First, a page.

Breaking Down Marriage Records

by Amy Johnson Crow

Posted on March 10, 2014

Marriage records can contain a surprising amount of information. It's easy to confuse some of the dates and names. Let's take a look at a marriage record and break it down to see what it's really telling us.

Here's a civil marriage record from Grayson County, Texas, from the collection Texas, Grayson County Marriages on Archives.com:

graysontx-marriage-records.jpg

The record is in two parts. The top part is actually the marriage license:

"To any Judge of the District Court, Judge of the County Court, Ordained or Licensed Minister, Jewish Rabbi or Justice of the Peace of Grayson County--Greeting:

"You are hereby authorized to celebrate the Rites of Matrimony between George T. Miller and Mrs. Mary Stiles..."

This means that George T. Miller and Mrs. Mary Stiles are able to be married.

"Witness my official signature and seal, this 12th day of July 1893. T.W. Hudson, Clerk. By G. A. Dickerman, Deputy"

This means that the license was issued on 12 July 1893 by G.A. Dickerman, Deputy, under the authority of T.W. Hudson, Clerk. 

It's the bottom part of the marriage record that has the actual marriage information:

"I do hereby certify that on the 13th day of July 1893, I united in Marriage George T. Miller and Mrs. Mary Stiles the parties above named. Witness my hand, this 17th day of July 1893. F. C. Gillrem, A Minister of the Gospel."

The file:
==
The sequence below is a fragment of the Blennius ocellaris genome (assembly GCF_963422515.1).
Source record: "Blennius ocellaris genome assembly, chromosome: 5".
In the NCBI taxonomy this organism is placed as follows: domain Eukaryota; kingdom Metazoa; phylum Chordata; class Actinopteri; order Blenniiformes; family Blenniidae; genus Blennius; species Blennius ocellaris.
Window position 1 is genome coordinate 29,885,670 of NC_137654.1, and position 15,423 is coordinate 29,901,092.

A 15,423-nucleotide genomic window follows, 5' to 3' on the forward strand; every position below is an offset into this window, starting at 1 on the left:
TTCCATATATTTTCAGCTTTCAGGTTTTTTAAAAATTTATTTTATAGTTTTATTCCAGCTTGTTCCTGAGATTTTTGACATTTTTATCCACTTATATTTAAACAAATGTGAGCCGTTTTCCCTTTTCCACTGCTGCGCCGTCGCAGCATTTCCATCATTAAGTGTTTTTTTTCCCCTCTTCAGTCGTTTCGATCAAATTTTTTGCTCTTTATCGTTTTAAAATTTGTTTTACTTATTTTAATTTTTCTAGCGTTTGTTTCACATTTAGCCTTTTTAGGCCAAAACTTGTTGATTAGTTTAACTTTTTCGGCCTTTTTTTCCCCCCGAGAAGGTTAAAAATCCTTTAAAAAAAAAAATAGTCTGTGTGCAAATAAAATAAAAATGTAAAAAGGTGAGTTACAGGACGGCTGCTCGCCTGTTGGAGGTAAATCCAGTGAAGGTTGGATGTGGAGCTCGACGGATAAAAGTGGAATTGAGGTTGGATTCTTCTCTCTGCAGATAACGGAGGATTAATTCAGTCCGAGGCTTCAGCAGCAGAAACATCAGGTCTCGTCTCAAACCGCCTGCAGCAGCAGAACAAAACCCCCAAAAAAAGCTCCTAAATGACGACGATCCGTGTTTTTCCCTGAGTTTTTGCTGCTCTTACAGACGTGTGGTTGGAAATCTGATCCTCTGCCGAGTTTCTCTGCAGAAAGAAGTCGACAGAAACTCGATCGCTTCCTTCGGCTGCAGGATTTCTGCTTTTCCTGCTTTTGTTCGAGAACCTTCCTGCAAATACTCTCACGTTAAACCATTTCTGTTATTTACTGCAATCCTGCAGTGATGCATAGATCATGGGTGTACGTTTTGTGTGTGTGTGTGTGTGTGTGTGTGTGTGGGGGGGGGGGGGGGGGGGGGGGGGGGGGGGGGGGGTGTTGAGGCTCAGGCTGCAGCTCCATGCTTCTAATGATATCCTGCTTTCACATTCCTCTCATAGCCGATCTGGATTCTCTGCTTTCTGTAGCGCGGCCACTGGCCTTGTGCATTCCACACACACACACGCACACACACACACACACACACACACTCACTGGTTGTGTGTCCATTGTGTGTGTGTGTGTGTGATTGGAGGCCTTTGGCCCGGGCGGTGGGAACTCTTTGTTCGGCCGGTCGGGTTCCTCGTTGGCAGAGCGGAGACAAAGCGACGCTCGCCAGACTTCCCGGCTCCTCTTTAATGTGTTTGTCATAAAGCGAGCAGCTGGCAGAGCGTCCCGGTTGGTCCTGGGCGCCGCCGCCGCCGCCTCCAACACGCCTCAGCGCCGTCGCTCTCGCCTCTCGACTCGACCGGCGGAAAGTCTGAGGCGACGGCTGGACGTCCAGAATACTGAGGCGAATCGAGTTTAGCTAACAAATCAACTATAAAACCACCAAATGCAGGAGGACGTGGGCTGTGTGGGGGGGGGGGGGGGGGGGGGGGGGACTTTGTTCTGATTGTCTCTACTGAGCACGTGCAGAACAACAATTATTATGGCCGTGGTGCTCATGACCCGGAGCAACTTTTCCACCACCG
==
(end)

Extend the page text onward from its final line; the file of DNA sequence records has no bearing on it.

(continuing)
George and Mary were married on 13 July 1893 by F.C. Gillrem, a minister of the Gospel. Gillrem recorded the marriage on 17 July 1893.

There are a couple of other important clues in this marriage record. The bride is named as "Mrs." This means that she has been married before. She might be widowed or divorced; we don't know from this record, but we should start looking for earlier marriage records for Mary. Also, they were married by F.C. Gillrem, "a Minister of the Gospel." We should investigate Gillrem and identify what church he was affiliated with. That church might have more records about George and Mary. 

It's easy to mix up names and dates on a marriage record. Take it piece by piece and you'll be able to keep everything straight. 


Amy Johnson Crow is a Genealogical Content Manager for Archives.com. She is a Certified Genealogist and blogs regularly for Roots & Branches, the official Archives.com blog. Amy has deep roots in the Midwest and Mid-Atlantic states and she has rarely been to a cemetery that she didn't like. 

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